Theology and the Scientific Imagination is a pioneering work of intellectual history that transformed our understanding of the relationship between Christian theology and the development of science. Distinguished scholar Amos Funkenstein explores the metaphysical foundations of modern science and shows how, by the 1600s, theological and scientific thinking had become almost one. Major figures like Descartes, Leibniz, Newton, and others developed an unprecedented secular theology whose debt to medieval and scholastic thought shaped the trajectory of the scientific revolution. The book ends with Funkenstein’s influential analysis of the seventeenth century’s “unprecedented fusion” of scientific and religious language. Featuring a new foreword, Theology and the Scientific Imagination is a pathbreaking and classic work that remains a fundamental resource for historians and philosophers of science.
Amos Funkenstein (1937–95) was the Koret Professor of Jewish History and University Professor at the University of California, Berkeley, and the Mazer Chair in the History and Philosophy of Science at Tel Aviv University. He authored seven books and more than fifty scholarly articles in four languages, and received the Israel Prize in History, the highest honor bestowed by the State of Israel. Jonathan Sheehan is professor of history and director of the Berkeley Center for the Study of Religion at the University of California, Berkeley.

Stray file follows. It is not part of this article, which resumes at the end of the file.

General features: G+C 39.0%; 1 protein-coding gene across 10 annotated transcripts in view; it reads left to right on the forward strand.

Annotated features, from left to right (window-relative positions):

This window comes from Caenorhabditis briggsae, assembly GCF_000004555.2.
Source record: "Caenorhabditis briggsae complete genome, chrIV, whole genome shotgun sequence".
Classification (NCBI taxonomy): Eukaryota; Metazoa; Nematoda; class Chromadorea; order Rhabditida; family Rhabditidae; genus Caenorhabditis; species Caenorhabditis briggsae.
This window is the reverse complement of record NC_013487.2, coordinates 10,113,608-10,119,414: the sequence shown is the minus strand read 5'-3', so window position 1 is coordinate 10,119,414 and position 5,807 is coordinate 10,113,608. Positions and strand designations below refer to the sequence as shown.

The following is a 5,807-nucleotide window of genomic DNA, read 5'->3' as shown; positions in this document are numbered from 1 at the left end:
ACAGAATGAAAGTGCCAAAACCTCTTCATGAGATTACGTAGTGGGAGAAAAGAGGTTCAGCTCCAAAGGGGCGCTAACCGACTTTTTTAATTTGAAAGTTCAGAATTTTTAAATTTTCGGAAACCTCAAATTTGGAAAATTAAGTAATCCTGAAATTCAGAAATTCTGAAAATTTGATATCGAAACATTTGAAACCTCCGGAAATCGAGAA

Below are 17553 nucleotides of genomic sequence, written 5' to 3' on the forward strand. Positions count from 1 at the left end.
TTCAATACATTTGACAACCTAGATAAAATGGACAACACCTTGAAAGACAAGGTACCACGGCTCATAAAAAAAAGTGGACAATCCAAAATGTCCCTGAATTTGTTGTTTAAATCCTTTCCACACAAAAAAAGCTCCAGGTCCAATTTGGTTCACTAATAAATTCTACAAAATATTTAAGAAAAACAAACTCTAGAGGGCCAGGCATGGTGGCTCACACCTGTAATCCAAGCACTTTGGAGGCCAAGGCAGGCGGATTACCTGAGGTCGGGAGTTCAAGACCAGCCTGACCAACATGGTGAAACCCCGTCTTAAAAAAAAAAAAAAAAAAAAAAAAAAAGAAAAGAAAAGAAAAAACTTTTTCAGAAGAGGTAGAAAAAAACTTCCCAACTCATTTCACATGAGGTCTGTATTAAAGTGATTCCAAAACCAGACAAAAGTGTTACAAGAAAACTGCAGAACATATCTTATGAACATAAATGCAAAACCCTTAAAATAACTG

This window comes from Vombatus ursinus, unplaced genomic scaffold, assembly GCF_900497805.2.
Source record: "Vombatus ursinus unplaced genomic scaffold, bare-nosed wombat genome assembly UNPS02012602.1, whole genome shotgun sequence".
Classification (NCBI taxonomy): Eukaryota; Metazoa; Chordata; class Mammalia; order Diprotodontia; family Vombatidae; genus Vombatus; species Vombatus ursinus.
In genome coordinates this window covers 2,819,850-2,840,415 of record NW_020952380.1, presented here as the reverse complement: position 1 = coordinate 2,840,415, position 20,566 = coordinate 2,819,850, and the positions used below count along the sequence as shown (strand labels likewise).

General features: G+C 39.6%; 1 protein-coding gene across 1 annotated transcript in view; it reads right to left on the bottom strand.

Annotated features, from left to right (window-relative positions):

"Theology and the Scientific Imagination should be read by every historian of science. I can also hardly imagine a philosopher of science who would remain indifferent to the roots of modern thinking. The reading of this book gives one a deep intellectual pleasure: to follow adventures in ideas is like experiencing the adventures themselves." —Michael Heller, Review of Metaphysics
"A bold study of ideas . . . bristling with insight and perceptive reinterpretation of familiar episodes in the history of natural philosophy." —David C. Lindberg, Journal of the History of Medicine
"Powerful. . . . Liberation from naive conceptions of historical continuity gives Funkenstein leave to concentrate on a finely nuanced exegesis of those philosophers who fall within his purview. The result is a work of discernment and distinction." —J. H. Brooke, Times Higher Education Supplement